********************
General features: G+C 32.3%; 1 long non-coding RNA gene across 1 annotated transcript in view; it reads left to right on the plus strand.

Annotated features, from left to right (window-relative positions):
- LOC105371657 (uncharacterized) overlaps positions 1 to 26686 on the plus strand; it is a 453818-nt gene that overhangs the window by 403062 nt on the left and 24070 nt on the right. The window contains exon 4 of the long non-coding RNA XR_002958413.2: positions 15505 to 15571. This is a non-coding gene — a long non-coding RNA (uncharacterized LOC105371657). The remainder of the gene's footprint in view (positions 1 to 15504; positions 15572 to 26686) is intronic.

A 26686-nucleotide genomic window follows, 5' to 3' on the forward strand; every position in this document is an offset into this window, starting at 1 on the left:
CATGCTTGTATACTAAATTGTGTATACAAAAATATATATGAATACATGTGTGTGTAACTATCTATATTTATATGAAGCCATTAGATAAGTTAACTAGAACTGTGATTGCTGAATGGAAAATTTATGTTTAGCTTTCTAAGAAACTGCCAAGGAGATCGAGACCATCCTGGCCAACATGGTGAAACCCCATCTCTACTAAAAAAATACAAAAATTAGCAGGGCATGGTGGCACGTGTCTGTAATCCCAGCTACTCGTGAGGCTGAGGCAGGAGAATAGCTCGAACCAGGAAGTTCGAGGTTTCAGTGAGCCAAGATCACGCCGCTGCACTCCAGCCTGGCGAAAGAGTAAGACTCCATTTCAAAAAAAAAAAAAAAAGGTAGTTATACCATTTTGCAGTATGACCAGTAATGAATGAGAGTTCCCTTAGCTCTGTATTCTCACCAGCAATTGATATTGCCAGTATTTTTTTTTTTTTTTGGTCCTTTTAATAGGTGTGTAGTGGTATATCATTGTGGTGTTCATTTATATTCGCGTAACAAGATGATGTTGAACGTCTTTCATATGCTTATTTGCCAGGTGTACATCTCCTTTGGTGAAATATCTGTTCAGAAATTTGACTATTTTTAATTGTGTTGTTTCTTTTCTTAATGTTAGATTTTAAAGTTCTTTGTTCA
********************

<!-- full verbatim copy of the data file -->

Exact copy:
General features: G+C 32.3%; 1 long non-coding RNA gene across 1 annotated transcript in view; it reads left to right on the plus strand.

Annotated features, from left to right (window-relative positions):
- LOC105371657 (uncharacterized) overlaps positions 1 to 26686 on the plus strand; it is a 453818-nt gene that overhangs the window by 403062 nt on the left and 24070 nt on the right. The window contains exon 4 of the long non-coding RNA XR_002958413.2: positions 15505 to 15571. This is a non-coding gene — a long non-coding RNA (uncharacterized LOC105371657). The remainder of the gene's footprint in view (positions 1 to 15504; positions 15572 to 26686) is intronic.

A 26686-nucleotide genomic window follows, 5' to 3' on the forward strand; every position in this document is an offset into this window, starting at 1 on the left:
CATGCTTGTATACTAAATTGTGTATACAAAAATATATATGAATACATGTGTGTGTAACTATCTATATTTATATGAAGCCATTAGATAAGTTAACTAGAACTGTGATTGCTGAATGGAAAATTTATGTTTAGCTTTCTAAGAAACTGCCAAGGAGATCGAGACCATCCTGGCCAACATGGTGAAACCCCATCTCTACTAAAAAAATACAAAAATTAGCAGGGCATGGTGGCACGTGTCTGTAATCCCAGCTACTCGTGAGGCTGAGGCAGGAGAATAGCTCGAACCAGGAAGTTCGAGGTTTCAGTGAGCCAAGATCACGCCGCTGCACTCCAGCCTGGCGAAAGAGTAAGACTCCATTTCAAAAAAAAAAAAAAAAGGTAGTTATACCATTTTGCAGTATGACCAGTAATGAATGAGAGTTCCCTTAGCTCTGTATTCTCACCAGCAATTGATATTGCCAGTATTTTTTTTTTTTTTTGGTCCTTTTAATAGGTGTGTAGTGGTATATCATTGTGGTGTTCATTTATATTCGCGTAACAAGATGATGTTGAACGTCTTTCATATGCTTATTTGCCAGGTGTACATCTCCTTTGGTGAAATATCTGTTCAGAAATTTGACTATTTTTAATTGTGTTGTTTCTTTTCTTAATGTTAGATTTTAAAGTTCTTTGTTCA